Battle of Turnham Green

13th November 1642


Name: Battle of Turnham Green

Date: 13 November 1642

War period: The Civil Wars

Start time and duration: 8am-4pm

Outcome: parliamentarian victory

Armies and losses: Royalist: army of around 12,000 men commanded by Patrick Ruthven, Earl of Forth, but with King Charles I present; Parliamentarian: army of circa 24,000 men commanded by Robert Devereux, third earl of Essex with Sergeant Major General Philip Skippon in commanding the London militia. Losses: up to 50 in total from both sides, unknown wounded

Location: accurately located on the open ground of Turnham Green, Acton Common and Back Common and the urban area between and southwards as far as Chiswick House. Fought across enclosure and open field

Grid Reference: TQ 20496 78434 (520496, 178434); OS Landranger map: 176; OS Explorer map:  161

A stand-off with, probably, the third largest numbers of soldiers on a Civil War battlefield but involving only some low-level skirmishing. Parliament nevertheless prevented the King from advancing closer to London.

Following the delay due to fighting at Brentford the previous day, the royalist army had advanced to the western edge of Chiswick Common field and the areas of open land to the north, including Turnham Green, by nightfall.  Regiments of the London trained bands, the earl of Essex's army, the reserve army under the earl of Warwick and some sailors advanced overnight out of London and the villages to the west of the Capital where they were billeted and were deployed on the eastern side of the battlefield by early morning.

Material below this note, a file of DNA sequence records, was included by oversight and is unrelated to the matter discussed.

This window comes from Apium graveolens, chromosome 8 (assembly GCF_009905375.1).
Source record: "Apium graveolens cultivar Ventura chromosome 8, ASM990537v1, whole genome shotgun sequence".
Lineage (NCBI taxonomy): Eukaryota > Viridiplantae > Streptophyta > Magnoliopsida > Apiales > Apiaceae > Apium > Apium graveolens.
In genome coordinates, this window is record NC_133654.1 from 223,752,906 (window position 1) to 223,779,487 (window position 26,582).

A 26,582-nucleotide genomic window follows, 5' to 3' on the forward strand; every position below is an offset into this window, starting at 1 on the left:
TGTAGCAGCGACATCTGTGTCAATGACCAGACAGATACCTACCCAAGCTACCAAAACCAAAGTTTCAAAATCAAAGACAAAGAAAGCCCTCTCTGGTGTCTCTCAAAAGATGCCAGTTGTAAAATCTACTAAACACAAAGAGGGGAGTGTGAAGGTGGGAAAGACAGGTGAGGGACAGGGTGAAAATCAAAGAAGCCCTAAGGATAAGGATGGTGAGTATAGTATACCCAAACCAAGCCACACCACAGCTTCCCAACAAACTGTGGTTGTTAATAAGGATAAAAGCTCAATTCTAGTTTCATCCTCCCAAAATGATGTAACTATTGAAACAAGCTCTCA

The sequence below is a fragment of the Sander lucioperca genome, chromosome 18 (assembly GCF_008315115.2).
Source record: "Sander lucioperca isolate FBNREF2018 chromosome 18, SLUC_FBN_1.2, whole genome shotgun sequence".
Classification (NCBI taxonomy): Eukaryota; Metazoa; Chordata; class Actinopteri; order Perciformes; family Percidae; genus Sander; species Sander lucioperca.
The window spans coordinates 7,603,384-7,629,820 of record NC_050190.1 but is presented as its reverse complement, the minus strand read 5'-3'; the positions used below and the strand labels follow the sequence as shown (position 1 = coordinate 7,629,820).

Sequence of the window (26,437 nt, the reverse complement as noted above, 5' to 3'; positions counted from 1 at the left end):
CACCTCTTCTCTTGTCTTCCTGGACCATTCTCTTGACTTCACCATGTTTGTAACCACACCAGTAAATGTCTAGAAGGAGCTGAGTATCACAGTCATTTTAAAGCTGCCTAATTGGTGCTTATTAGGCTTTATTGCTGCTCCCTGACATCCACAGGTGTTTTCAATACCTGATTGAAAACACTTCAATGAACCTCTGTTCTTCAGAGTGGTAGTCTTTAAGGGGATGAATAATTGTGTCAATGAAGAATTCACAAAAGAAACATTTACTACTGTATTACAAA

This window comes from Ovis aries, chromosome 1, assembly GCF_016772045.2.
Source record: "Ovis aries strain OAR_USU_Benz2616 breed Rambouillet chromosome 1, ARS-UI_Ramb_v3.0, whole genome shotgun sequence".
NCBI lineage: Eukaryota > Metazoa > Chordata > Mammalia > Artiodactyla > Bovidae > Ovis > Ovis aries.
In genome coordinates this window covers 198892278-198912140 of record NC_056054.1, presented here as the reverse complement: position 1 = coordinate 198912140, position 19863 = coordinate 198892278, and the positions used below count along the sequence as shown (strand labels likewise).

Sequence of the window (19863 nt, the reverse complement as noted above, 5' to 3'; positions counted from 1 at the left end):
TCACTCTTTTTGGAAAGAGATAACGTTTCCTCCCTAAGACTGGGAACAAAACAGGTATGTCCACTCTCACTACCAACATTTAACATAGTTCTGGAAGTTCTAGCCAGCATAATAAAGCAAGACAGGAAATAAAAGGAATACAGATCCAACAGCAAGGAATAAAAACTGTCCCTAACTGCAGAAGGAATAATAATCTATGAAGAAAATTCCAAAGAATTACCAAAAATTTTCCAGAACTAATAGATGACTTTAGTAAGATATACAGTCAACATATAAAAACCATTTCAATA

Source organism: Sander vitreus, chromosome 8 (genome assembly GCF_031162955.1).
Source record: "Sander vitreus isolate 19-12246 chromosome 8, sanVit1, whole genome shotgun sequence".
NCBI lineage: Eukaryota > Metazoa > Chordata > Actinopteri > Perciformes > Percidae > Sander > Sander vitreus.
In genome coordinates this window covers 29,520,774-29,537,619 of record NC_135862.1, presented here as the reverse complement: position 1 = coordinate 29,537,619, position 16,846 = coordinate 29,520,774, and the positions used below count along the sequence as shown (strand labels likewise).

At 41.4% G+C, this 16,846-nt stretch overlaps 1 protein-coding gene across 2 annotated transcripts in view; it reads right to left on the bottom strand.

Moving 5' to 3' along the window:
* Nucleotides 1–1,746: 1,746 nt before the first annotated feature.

Both armies appear to have deployed in traditional 17th century style with cavalry on the flanks and infantry in the centre.  The parliamentarian line extended further than that of the King's army on the northern side of the battlefield and the royalists deployed musketeers in the hedgerows there to counter this threat. These were driven out by parliamentarian troops, which then outflanked the royalists on that side of the battlefield with a march to Acton.  Despite this favourable position the parliamentarian commander, the earl of Essex, recalled this detachment due to the risks associated with splitting his army and the battle settled into a stalemate.  The royalist army was too small to force its way past the parliamentarians and, as night fell, the King had to withdraw.  

Recriminations occurred on both sides following the battle.  On the royalist side, there were some who judged the King had missed an opportunity to end the war, though in reality had he launched an attack on the parliamentarian lines his own army would probably have been defeated.  Others on the parliamentarian side, who saw Turnham Green as a missed opportunity to defeat the royalist army, particularly following the successful outflanking manoeuvre, probably had more of a case.  

Turnham Green is now largely encompassed by the urban development of Greater London. However there are limited areas which remain undeveloped – parts of Turnham Green and Acton Green, though now municipal parkland, provide a sense of the open ground, which extended as far south as Chiswick House in the 17th century.

Turnham Green pages compiled by Simon Marsh, March 2008.

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